Kelp thrives in cold and nutrient rich water. As its growth slowed in the warmer water, less kelp drifted into the crevices of the reefs where sea urchins typically lurk. With a key predator gone and a newfound need to forage for food rather than waiting for it to come to them, urchins emerged and turned the remaining kelp into a giant buffet.

For the northern California kelp forests, the shift could spell doom for two reasons. The dominant species growing there is bull kelp (Nereocystis leutkeana). It dies each winter to return again in the spring, and the changes are making it more difficult to bounce back year after year.  In comparison, one of the main kelp species in Monterey Bay is giant kelp (Macrocystis pyrifera), which lives for many years, making it a bit more resilient.

underwater image of bull kelp
Bull kelp (Nereocystis leutkeana), seen here growing at Pescadero Point near Carmel-by-the-Sea, Calif., becomes the dominant species of kelp growing along the northern California coast. A marine heat wave and loss of a sea urchin predator has led to a massive loss of bull kelp in that region.Steve Lonhart/NOAA, MBNMS

The kelp forests in the north also lack an urchin predator common farther south: sea otters. Those sea otters are what’s providing a glimmer of hope in Monterey Bay. Smith and his colleagues wondered how the bonanza of sea urchins was affecting the otters. They found that sea otters were eating three times as many sea urchins as they were before 2014, but they were being picky. They avoided the more populous urchin barrens, instead feasting only on urchins in the remaining patches of kelp. That’s because the barrens offer only a poor diet of scraps, leaving the urchins there essentially hollow on the inside. “Zombies,” Smith calls them.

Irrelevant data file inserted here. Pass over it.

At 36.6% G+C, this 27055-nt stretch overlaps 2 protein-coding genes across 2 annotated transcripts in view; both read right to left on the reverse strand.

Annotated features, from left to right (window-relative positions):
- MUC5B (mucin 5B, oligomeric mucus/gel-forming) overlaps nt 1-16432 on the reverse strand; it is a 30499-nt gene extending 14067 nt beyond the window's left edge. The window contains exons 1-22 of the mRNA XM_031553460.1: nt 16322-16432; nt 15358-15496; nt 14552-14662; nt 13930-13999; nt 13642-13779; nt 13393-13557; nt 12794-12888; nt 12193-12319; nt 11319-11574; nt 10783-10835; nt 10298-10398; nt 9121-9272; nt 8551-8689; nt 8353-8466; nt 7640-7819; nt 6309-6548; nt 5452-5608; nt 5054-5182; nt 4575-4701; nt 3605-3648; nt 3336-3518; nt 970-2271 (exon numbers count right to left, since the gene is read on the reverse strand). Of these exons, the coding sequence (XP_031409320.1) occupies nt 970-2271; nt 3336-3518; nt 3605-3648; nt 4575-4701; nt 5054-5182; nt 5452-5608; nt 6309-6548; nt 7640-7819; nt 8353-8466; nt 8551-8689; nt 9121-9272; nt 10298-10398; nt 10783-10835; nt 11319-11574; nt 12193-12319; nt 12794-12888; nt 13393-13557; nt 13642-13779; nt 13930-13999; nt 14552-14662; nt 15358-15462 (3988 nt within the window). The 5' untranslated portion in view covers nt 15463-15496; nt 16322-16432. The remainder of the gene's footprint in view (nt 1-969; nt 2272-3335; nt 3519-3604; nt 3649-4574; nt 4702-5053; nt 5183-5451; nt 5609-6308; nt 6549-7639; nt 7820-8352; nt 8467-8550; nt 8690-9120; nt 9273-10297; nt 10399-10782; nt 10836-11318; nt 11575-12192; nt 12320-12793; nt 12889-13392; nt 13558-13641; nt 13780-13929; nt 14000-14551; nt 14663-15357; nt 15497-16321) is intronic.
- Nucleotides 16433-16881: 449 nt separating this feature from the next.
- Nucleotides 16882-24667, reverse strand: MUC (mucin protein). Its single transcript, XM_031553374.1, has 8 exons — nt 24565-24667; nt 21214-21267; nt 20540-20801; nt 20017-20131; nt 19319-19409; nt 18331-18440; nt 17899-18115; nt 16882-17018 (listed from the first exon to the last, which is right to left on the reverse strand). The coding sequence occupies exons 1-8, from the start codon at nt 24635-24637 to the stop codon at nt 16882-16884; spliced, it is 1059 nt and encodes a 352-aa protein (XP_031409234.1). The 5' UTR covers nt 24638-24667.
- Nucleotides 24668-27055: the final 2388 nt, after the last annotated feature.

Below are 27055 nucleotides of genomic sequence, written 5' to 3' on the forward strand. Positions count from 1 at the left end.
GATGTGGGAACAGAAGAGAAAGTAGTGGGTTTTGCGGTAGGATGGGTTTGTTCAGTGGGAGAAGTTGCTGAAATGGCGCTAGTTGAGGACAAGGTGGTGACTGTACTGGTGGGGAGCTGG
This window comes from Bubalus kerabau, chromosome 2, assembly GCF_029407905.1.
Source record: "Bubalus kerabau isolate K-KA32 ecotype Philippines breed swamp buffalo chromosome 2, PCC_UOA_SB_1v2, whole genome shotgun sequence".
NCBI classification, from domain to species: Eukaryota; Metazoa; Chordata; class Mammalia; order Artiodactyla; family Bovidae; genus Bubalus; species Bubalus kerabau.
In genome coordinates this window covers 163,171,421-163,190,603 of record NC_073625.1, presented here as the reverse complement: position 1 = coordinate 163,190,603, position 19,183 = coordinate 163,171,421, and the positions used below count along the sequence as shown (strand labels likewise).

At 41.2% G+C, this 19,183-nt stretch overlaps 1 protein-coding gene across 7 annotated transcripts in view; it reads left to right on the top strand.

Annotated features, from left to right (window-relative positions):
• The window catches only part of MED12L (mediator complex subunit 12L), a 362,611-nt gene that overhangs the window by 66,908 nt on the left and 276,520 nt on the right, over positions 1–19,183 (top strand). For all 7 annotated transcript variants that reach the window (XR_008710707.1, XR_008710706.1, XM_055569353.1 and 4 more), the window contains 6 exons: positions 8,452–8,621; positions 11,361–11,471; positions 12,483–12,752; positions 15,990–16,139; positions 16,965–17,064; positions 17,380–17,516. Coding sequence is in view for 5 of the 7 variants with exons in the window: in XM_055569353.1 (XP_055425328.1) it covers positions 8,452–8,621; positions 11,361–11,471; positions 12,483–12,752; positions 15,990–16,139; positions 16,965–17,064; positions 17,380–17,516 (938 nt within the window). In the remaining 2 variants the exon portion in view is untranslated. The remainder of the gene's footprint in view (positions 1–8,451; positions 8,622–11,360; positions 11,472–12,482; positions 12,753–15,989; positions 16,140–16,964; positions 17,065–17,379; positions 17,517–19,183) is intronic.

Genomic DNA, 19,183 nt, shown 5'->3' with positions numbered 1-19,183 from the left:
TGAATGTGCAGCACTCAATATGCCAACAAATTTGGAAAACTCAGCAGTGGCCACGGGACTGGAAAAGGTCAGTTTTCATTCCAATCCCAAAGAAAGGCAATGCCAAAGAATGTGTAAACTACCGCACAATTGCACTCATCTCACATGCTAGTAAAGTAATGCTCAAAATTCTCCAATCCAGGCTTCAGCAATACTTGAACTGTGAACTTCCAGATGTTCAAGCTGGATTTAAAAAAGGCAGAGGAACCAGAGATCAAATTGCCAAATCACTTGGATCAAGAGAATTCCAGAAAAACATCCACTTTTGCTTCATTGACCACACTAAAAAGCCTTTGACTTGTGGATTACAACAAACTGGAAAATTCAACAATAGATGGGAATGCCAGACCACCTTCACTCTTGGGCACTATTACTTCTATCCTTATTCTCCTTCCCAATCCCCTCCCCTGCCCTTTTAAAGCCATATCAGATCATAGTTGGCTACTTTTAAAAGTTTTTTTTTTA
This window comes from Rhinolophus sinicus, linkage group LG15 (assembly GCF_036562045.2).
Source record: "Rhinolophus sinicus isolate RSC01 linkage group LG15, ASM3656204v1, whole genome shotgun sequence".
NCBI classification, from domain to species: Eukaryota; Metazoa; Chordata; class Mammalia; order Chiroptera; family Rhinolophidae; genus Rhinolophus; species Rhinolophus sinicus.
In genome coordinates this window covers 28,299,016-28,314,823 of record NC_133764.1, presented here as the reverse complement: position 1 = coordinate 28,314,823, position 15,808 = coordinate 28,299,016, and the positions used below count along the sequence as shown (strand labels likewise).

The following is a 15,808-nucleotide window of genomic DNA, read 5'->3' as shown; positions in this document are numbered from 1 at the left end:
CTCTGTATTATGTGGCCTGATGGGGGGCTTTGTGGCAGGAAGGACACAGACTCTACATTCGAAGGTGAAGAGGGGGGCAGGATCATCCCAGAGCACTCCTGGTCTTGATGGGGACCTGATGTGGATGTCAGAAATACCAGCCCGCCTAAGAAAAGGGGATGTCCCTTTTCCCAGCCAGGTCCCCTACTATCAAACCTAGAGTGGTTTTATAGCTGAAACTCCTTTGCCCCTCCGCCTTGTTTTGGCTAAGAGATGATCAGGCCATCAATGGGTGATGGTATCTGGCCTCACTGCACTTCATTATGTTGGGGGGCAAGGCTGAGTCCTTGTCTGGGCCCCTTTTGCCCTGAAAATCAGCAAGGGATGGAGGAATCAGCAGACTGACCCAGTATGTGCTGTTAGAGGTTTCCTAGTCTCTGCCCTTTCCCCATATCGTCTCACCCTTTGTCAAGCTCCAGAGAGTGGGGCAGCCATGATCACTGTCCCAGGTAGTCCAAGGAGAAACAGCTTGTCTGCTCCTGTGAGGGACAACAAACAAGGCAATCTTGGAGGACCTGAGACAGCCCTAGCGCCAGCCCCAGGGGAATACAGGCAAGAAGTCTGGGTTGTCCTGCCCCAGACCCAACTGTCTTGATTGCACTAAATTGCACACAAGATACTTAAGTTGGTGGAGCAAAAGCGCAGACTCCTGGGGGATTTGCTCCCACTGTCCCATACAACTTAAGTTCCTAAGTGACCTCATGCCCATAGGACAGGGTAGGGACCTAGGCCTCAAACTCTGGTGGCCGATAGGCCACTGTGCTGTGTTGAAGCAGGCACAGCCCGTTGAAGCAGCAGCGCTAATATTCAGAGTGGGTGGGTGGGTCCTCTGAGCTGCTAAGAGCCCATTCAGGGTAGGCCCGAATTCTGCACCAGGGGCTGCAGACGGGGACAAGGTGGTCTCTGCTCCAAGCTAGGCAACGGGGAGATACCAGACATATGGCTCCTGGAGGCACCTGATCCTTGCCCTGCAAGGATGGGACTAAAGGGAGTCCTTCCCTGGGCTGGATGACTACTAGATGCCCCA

The nutrient-rich urchins in the healthy kelp make a far better sea otter snack. And by zeroing in on those urchins, the otters keep the population in check, preventing urchins from scarfing up the remaining kelp.

Simply transplanting sea otters to new locations may create new challenges. That’s what happened off the Pacific Coast of Canada. Kelp forests there rebounded, but the otters competed with humans, especially Indigenous communities, that rely on the same food sources (SN: 6/11/20).

“The community on the North Coast is a very natural resource–dependent community, and this will impact them,” says Marissa Baskett, an ecologist at the University of California, Davis.

And there’s a lot of work to do to figure out how to bring back sunflower sea stars, now a critically endangered species. Nailing down the cause of the wasting syndrome, which is still unknown, will be crucial to recovery efforts.

Even so, understanding these interactions can provide clues to how to help restore the lost kelp forests, Baskett says. “These findings can inform restoration efforts aimed at recovering kelp forests and anticipating the effects of future marine heat waves.”